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Scientists discovered the fastest nova ever recorded

Updated Oct 21st, 2022 10:06AM EDT
Artist's impression of the white dwarf and red giant binary system following the nova outburst
Image: DESY/H.E.S.S., Science Communication Lab

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A group of scientists have discovered the fastest nova ever recorded; Arizona State University announced this month. The discovery was made last year when nova V1674 Hercules released a burst so bright it could be seen from Earth with the naked eye. Now, researchers have published a new study on the nova, allowing us to dig deeper into the cosmic event.

This was the fastest nova ever recorded

the fastest nova ever recordedImage source: Mark Garlick / ASU

Usually, when a nova happens, it takes weeks or longer for the bright burst of light to fade. However, V1674 Hercules had faded within about one day, the researchers explained. Because of this, they believe it is the fastest nova ever recorded.

A nova is created by white dwarf stars with a nearby companion star. Over time, the white dwarf siphons matter from its companion. That matter falls onto the white dwarf, causing it to heat up. This heat then causes an uncontrolled reaction which releases the burst of energy that we know as a nova.

Previously the fastest nova took a few days to fade. The rarity of these types of events is why the quick fading of V1674 Hercules has left such an impression on the researchers. But the speed at which the nova faded isn’t the only intriguing thing about this event. The star that caused the nova is also quite intriguing.

Wobbling in space

Perhaps the more intriguing thing about this nova is the fact that the star responsible for the burst of energy is experiencing a strange wobbling effect. Researchers say that the star experiences a wobble every 501 seconds. They have seen the wobble in both visible light waves, as well as x-rays. And even a year after the nova, the wobbling continues to occur.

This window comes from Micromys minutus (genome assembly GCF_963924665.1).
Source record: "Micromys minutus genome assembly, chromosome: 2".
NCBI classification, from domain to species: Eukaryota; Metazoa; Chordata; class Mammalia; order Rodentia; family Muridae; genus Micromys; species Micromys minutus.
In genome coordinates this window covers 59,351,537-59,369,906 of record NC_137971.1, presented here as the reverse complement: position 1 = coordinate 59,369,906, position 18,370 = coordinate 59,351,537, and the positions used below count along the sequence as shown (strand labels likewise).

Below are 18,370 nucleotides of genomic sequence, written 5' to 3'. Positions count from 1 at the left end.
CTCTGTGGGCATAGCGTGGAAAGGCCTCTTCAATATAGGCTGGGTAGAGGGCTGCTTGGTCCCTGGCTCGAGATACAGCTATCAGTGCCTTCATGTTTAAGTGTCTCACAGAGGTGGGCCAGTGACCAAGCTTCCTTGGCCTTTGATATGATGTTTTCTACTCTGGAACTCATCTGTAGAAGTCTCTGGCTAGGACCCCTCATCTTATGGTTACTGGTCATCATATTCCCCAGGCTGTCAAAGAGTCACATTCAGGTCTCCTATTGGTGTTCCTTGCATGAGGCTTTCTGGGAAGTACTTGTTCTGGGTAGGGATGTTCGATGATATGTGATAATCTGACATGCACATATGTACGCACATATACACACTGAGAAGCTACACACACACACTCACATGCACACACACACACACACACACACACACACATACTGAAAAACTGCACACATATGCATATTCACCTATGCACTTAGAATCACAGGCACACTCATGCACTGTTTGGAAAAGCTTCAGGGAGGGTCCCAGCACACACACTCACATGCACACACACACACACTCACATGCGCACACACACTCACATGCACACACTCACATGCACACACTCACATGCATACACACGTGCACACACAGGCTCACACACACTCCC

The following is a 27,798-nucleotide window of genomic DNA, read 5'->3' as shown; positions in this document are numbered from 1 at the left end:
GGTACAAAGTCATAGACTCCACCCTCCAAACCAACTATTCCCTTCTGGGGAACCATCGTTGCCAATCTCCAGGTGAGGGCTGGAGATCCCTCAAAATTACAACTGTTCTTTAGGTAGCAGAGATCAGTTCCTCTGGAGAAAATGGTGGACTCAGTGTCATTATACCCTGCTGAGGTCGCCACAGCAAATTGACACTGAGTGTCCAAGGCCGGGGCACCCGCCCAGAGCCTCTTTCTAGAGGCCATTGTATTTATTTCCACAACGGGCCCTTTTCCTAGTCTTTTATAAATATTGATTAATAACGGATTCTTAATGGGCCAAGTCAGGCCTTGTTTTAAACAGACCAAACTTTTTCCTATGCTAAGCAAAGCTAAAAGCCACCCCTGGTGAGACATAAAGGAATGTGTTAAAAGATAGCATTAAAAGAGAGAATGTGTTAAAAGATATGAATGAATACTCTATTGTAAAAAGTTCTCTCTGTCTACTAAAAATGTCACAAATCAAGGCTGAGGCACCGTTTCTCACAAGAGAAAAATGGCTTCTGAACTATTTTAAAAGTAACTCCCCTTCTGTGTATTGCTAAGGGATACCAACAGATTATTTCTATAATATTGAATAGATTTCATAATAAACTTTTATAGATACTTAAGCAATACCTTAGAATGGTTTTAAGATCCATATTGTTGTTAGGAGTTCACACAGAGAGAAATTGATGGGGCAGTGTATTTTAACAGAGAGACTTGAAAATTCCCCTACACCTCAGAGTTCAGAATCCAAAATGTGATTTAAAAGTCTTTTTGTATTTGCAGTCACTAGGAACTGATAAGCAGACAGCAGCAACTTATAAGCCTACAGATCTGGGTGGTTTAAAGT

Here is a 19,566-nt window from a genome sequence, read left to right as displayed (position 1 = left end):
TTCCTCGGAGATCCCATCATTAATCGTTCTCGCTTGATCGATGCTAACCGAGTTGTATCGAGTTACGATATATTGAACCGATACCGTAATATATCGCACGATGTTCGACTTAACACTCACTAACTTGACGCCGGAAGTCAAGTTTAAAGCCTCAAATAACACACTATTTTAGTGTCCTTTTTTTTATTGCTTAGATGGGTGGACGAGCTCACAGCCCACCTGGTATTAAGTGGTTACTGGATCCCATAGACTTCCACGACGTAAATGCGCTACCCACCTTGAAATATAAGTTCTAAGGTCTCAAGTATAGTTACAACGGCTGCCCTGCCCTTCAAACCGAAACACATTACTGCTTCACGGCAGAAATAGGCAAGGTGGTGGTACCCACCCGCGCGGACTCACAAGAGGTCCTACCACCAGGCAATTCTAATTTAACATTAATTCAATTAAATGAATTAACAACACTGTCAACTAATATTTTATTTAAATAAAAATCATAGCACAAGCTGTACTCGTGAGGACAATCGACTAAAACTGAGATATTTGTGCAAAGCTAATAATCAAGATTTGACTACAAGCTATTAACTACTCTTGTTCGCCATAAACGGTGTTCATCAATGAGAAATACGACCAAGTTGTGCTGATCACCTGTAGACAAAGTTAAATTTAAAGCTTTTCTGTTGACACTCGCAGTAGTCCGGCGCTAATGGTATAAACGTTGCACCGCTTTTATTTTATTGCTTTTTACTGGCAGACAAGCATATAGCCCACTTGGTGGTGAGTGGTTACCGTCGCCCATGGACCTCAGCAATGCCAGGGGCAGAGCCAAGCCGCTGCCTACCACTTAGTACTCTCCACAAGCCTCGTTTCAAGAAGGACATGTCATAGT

It’s a really intriguing effect that the scientists can’t quite explain. Additionally, it was occurring well before this event took place. Despite the flashy and bright nature of these explosions, there are real reasons to study them beyond how cool and pretty they are. Scientists also believe they can help us understand our universe better.

Events like the fastest nova ever recorded are what helped form the universe as we know it. White dwarfs collect and even alter the matter that they siphon from other stars. As such, they may have played a part in the expansion of the universe.

This is something scientists still don’t fully understand.

With any luck, though, studying these flashy cosmic events can help us unlock new information and data. Then, we can use that data to better understand the universe around us, and maybe even learn more about how life formed on Earth and other planets.

More coverage: Astronomers discovered a “marshmallow” world orbiting a red dwarf star.

Josh Hawkins has been writing for over a decade, covering science, gaming, and tech culture. He also is a top-rated product reviewer with experience in extensively researched product comparisons, headphones, and gaming devices.

Whenever he isn’t busy writing about tech or gadgets, he can usually be found enjoying a new world in a video game, or tinkering with something on his computer.